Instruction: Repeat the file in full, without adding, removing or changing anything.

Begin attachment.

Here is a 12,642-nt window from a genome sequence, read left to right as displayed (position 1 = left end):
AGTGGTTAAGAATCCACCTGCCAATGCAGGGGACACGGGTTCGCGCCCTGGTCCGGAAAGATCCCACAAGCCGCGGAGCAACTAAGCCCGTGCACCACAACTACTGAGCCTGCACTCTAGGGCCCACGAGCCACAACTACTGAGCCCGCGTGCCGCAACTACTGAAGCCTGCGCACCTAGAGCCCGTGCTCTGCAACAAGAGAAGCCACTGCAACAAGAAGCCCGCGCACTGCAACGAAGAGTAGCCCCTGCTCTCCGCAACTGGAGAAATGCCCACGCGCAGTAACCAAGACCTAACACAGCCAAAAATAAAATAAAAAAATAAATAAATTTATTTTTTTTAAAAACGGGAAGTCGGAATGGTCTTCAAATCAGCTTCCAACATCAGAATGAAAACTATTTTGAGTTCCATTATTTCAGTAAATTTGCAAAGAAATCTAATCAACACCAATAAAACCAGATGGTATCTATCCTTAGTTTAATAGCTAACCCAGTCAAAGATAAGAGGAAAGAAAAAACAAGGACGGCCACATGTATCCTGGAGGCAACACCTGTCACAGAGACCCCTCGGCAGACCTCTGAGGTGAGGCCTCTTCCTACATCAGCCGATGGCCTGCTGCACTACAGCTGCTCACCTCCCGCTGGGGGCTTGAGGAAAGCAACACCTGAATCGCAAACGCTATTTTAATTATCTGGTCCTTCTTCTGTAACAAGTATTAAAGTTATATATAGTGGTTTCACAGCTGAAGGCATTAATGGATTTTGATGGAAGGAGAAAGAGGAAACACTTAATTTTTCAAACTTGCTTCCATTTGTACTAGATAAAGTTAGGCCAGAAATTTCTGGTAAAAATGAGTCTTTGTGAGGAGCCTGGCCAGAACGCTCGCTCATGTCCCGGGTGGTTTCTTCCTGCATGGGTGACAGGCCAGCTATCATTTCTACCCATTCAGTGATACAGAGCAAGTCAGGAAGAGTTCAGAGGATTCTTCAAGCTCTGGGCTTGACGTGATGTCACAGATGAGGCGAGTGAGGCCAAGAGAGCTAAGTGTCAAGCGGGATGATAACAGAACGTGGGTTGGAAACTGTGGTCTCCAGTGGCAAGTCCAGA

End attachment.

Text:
Here is a 12,642-nt window from a genome sequence, read left to right as displayed (position 1 = left end):
AGTGGTTAAGAATCCACCTGCCAATGCAGGGGACACGGGTTCGCGCCCTGGTCCGGAAAGATCCCACAAGCCGCGGAGCAACTAAGCCCGTGCACCACAACTACTGAGCCTGCACTCTAGGGCCCACGAGCCACAACTACTGAGCCCGCGTGCCGCAACTACTGAAGCCTGCGCACCTAGAGCCCGTGCTCTGCAACAAGAGAAGCCACTGCAACAAGAAGCCCGCGCACTGCAACGAAGAGTAGCCCCTGCTCTCCGCAACTGGAGAAATGCCCACGCGCAGTAACCAAGACCTAACACAGCCAAAAATAAAATAAAAAAATAAATAAATTTATTTTTTTTAAAAACGGGAAGTCGGAATGGTCTTCAAATCAGCTTCCAACATCAGAATGAAAACTATTTTGAGTTCCATTATTTCAGTAAATTTGCAAAGAAATCTAATCAACACCAATAAAACCAGATGGTATCTATCCTTAGTTTAATAGCTAACCCAGTCAAAGATAAGAGGAAAGAAAAAACAAGGACGGCCACATGTATCCTGGAGGCAACACCTGTCACAGAGACCCCTCGGCAGACCTCTGAGGTGAGGCCTCTTCCTACATCAGCCGATGGCCTGCTGCACTACAGCTGCTCACCTCCCGCTGGGGGCTTGAGGAAAGCAACACCTGAATCGCAAACGCTATTTTAATTATCTGGTCCTTCTTCTGTAACAAGTATTAAAGTTATATATAGTGGTTTCACAGCTGAAGGCATTAATGGATTTTGATGGAAGGAGAAAGAGGAAACACTTAATTTTTCAAACTTGCTTCCATTTGTACTAGATAAAGTTAGGCCAGAAATTTCTGGTAAAAATGAGTCTTTGTGAGGAGCCTGGCCAGAACGCTCGCTCATGTCCCGGGTGGTTTCTTCCTGCATGGGTGACAGGCCAGCTATCATTTCTACCCATTCAGTGATACAGAGCAAGTCAGGAAGAGTTCAGAGGATTCTTCAAGCTCTGGGCTTGACGTGATGTCACAGATGAGGCGAGTGAGGCCAAGAGAGCTAAGTGTCAAGCGGGATGATAACAGAACGTGGGTTGGAAACTGTGGTCTCCAGTGGCAAGTCCAGA